Angles mort

My weird body clock obviously factors in the time difference between the Netherlands and Britain. I woke up at 5am local time which, of course, is 4am back home. This, of course, made me very early.

Although I’d had one last night, I decided to take advantage of the best shower I think I’ve ever had in a hotel room. Talk about great pressure. Amazing. And with two shower heads (one high, one low) and excellent temperature control. And not over a bath. I highly recommend the shower in room 315 at the Ibis Styles, Amsterdam Centraal.

Given I didn’t really know what I was doing, I figured I’d give myself an hour and a half to get to Amsterdam Sloterdijk. There was a bit of confusion with buying a train ticket but, otherwise, it was so simple I was at the bus station with an hour to wait. And the Starbucks wasn’t open.

And, because I’m an idiot who doesn’t read instructions, I waited at the wrong bus station. Fortunately I realised my mistake and thanked the goddess of buffers for providing me with the means to stop me missing my FlixBus.

The bus was very comfortable and a lot cooler than outside, according to the temperature displayed above the driver. For the first leg to Hamburg, the only people talking on the entire bus were right behind me. They hardly drew breath.

Our first stop was in a town called Drachten in the Netherlands. It’s main claim to fame appears to be an experiment in shared space. They removed all signs and traffic lights in an attempt to reduce traffic accidents. The theory was that drivers pay more attention when forced to through lack of direction.

And it worked. Before the experiment, there were eight accidents per year whereas, two years afterwards there was one.

Stop number two see us in Groningen, where mum’s friends Diane lives. Mum went and visited for a while when she stayed with us. From what I saw from the bus station, it looks quite intriguing.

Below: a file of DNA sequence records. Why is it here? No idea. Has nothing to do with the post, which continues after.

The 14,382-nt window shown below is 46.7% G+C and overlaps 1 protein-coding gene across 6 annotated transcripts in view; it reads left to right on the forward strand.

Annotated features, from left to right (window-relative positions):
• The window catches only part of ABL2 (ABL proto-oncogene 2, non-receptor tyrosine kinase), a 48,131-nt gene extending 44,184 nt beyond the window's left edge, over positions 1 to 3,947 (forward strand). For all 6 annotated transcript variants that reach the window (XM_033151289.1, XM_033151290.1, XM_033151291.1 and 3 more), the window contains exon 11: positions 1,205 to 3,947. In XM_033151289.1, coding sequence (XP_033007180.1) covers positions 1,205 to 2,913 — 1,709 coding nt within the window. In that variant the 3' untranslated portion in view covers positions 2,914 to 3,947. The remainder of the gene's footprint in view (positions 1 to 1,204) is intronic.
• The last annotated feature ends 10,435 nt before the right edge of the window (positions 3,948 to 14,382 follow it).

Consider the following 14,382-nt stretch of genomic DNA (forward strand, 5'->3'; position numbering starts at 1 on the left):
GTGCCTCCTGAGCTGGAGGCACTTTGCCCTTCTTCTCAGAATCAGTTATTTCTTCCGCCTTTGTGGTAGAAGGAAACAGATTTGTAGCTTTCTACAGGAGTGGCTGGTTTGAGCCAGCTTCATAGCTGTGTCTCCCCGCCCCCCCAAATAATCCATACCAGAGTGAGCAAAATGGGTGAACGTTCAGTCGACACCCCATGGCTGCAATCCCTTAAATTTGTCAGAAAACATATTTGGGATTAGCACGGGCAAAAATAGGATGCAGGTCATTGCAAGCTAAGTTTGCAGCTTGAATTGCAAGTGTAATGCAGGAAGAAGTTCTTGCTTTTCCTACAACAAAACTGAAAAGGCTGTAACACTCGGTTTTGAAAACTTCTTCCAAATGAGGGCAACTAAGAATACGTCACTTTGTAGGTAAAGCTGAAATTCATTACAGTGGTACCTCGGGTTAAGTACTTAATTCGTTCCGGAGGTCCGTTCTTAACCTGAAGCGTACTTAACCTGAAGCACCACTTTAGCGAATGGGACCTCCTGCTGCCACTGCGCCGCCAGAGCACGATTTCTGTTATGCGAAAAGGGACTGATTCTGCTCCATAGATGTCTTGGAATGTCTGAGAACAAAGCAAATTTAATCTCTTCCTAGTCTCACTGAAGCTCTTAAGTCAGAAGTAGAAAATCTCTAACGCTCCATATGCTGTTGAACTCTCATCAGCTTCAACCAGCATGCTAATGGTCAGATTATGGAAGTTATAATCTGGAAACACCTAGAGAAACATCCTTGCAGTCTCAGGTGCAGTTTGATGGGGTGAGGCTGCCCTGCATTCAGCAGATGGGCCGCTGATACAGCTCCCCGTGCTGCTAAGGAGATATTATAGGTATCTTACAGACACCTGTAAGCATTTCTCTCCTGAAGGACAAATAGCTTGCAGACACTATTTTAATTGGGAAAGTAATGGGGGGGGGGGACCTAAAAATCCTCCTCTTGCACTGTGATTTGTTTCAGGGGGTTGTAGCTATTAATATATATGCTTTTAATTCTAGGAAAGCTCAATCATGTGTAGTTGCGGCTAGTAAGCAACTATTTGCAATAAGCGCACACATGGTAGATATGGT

As well as Diane, Groningen also has a very old clock, a very modern museum and, would you believe it, a maritime museum. Looks like we need to visit.

We became a part of a traffic jam on an anonymous bit of motorway between Groningen and the next stop. I noticed lots of motor homes as well as trucks with the scary ‘angles mort‘ label stamped all over them which I can’t help but translate as Angles of Death! The traffic problem appeared to have been two lanes merging into one. It all went away after a bit.

We crossed the border into Germany at some point then arrived at our next stop, Oldenburg.

Once ruled by the Danes, Oldenburg has had its fair share of historical catastrophes. Plague, fire, foreign rule all feature large in its history. It was under British control after the Second World War and even the French had it for a while during Napoleon’s march across Europe.

From the bus, the centre looked interesting. It all appears to be pedestrianised. It was also very hot. A building had the temperature in big red numbers: 28°.

Then came Bremen. It featured in the Brothers Grimm fairy story Town Musicians of Bremen. And, NDL, the international shipping company was born in Bremen. It describes itself as very much a working class city. It also has dozens of art galleries and museums.

Bremen also meant the end of me worrying about someone sitting next to me. While we picked up and dropped off people at each stop, none of them had the window seat beside me. How lucky was that?

There was horrendous traffic coming into Hamburg but that wasn’t as bad as the hour and a half delay for the bus to Copenhagen. Standing at Hamburg bus station was not fun. Particularly when it was 29°.

This bus was completely full, which meant a woman in a big woollen cardigan sat next to me. It was still 29°. I don’t get that at all.

Because we were late, we just missed the ferry across to Denmark. Mind you, we had priority over everyone else, getting to the head of the queue. And the ferry isn’t a little car ferry like I imagined. It was a big, beautiful Ro-Ro.

There came a gruff announcement from bus driver: “Listen to me! You must now get off bus for 45 minutes!” Gladly, I thought. A beer and cinnamon bun later, I was up and out on deck, enjoying everything. The wind, the water, being on a boat, perfection.

The crossing was a lovely diversion, the sea breeze providing some relief from the heat. We once more boarded the bus and headed off.

Only to be stopped by the police. The driver told us to get off and line up. The police wanted to see our papers. It was just a formality and we were all soon once more on the bus and, finally, in Denmark.

The sunset almost made up for the delay.

There was a bit of a hike to the hotel but, eventually, I was checked in with a beer in my hand and a pillow for my head. Tomorrow Stockholm.

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